On the question of how to pay for the programs, the governor has pointed to recent action by the legislature, at his request, to impose a freeze on local property-tax rates—effectively keeping them from going down. Without the change, school mill levies, in many instances, would otherwise decline under a 1994 school finance law, and Colorado would be obligated to fill the gap from the state education fund. The freeze is expected to free up $114 million next fiscal year for the state fund.
Current state spending for K-12 is $3.7 billion out of an overall budget of about $18 billion. The governor’s plans were welcomed by some major education groups in Colorado, which had an K-12 enrollment of 794,000 as of October 2006, the most recent figure available last week from state officials.
“We are especially pleased to see the emphasis on full-day kindergarten and preschool,” said Beverly Ingle, the president the Colorado Education Association, an affiliate of the National Education Association. “Teachers know how critical it is that children have a strong foundation.”
But Randy DeHoff, a Republican on the state education board, said he’s not sure the governor’s fiscal strategy is realistic.
“The open question is how to pay for it, and he keeps saying, ‘We’re going to use the state education fund that we fixed last year,’ ” Mr. DeHoff said.
The Independence Institute, a free-market think tank in Golden, Colo., was expected last week to file a lawsuit challenging the state freeze on property-tax rates. Mr. DeHoff said a lawsuit, if successful, would undermine the governor’s plan to fund his proposals.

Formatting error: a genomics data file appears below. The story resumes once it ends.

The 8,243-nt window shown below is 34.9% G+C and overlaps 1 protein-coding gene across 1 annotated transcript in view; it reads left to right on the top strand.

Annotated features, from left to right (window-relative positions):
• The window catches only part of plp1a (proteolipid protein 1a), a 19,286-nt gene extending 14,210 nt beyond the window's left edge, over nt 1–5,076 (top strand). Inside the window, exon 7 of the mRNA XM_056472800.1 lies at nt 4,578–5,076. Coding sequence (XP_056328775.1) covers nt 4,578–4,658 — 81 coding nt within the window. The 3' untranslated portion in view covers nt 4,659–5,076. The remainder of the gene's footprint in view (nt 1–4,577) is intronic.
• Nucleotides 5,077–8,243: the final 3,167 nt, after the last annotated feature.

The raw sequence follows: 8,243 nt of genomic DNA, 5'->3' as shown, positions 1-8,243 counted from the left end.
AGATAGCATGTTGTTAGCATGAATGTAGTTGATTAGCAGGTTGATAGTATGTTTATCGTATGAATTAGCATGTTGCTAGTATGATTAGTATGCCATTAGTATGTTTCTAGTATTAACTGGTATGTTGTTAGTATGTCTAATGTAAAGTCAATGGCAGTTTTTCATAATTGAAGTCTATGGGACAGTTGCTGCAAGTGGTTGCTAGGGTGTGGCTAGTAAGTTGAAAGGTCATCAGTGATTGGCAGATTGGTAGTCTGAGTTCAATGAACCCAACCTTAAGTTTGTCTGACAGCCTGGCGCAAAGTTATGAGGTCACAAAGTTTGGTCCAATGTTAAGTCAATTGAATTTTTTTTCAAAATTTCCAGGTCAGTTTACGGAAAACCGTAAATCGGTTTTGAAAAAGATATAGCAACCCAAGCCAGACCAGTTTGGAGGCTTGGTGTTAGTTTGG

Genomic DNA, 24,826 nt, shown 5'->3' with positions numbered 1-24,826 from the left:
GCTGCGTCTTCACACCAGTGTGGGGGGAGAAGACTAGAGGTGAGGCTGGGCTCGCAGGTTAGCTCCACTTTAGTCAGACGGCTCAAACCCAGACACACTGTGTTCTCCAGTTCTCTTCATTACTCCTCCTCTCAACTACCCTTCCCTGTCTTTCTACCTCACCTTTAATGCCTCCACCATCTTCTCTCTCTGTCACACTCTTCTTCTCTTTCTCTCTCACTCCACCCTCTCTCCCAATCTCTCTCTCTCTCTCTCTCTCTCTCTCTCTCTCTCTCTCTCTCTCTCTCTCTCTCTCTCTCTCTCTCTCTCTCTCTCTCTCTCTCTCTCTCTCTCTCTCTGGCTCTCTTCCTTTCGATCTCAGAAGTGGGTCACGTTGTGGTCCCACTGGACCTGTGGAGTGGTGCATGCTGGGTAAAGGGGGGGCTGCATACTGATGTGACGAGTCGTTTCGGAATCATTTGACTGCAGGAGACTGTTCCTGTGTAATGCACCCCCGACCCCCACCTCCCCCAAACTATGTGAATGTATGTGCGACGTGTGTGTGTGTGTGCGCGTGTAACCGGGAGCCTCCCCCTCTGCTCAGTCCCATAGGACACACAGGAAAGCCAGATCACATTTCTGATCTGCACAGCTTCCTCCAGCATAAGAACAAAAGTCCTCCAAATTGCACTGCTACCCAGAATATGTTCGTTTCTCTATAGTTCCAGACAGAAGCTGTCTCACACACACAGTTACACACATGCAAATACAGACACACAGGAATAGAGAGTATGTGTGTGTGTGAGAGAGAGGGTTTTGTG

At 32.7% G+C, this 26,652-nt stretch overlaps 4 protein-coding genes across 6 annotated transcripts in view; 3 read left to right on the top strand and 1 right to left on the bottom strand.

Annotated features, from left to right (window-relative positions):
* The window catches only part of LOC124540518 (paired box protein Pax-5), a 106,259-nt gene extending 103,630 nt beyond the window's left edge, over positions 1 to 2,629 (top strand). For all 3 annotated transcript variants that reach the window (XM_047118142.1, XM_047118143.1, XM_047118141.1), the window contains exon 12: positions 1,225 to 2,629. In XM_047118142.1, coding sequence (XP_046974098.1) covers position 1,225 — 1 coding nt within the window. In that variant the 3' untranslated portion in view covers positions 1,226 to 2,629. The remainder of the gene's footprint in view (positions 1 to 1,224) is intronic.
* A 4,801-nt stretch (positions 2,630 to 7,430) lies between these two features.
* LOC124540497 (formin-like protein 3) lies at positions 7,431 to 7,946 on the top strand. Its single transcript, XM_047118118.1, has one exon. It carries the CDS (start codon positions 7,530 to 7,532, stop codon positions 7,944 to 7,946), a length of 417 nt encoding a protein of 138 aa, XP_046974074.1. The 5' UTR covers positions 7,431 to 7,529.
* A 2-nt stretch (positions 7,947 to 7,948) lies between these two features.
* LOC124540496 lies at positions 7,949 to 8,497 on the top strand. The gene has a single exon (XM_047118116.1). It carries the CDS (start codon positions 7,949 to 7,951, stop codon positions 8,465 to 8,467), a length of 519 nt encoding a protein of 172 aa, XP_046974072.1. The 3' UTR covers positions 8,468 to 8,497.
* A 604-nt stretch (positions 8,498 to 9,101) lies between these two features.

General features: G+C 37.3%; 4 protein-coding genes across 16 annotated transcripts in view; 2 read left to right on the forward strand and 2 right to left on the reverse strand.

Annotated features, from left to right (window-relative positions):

In addition, Sen. Spence said expanding full-day kindergarten would put new burdens on some localities that would need to raise capital funding to house the classes.
Dwight Jones, the state’s new education commissioner, agreed that meeting that need might be a challenge, but added: “The majority of superintendents and board members, they say that’s a nice problem to have.”
Mr. Ritter’s plans are based on the work of the P-20 Education Coordinating Council, which the governor convened last April to come up with ideas for forging what he called a “seamless education system” from preschool through postsecondary education.
The panel’s data and accountability subcommittee has called for the state to enact legislation creating a “P-20 data system” to help in conducting research, informing public policy, and evaluating the effectiveness of programs, among other goals.
Mr. Jones said the collection of student data is not well coordinated in Colorado.
“Right now, there is no one place that this data is collected,” he said. “It is in a lot of different places, and many times in systems that don’t even talk to each other.”
Jane Urschel, the associate executive director of the Colorado School Boards Association, applauded the governor’s plans, although she conceded that fiscal constraints limit what he can do.
For instance, she said, adding 70 counselors wouldn’t go very far statewide.
“That’s not much,” she said, “but it’s a start, and it’s an acknowledgment that that’s a service [that should] accompany a high school education. … Colorado works under a constitutional tax code that really ties its hands.”
Vol. 27, Issue 16, Page 16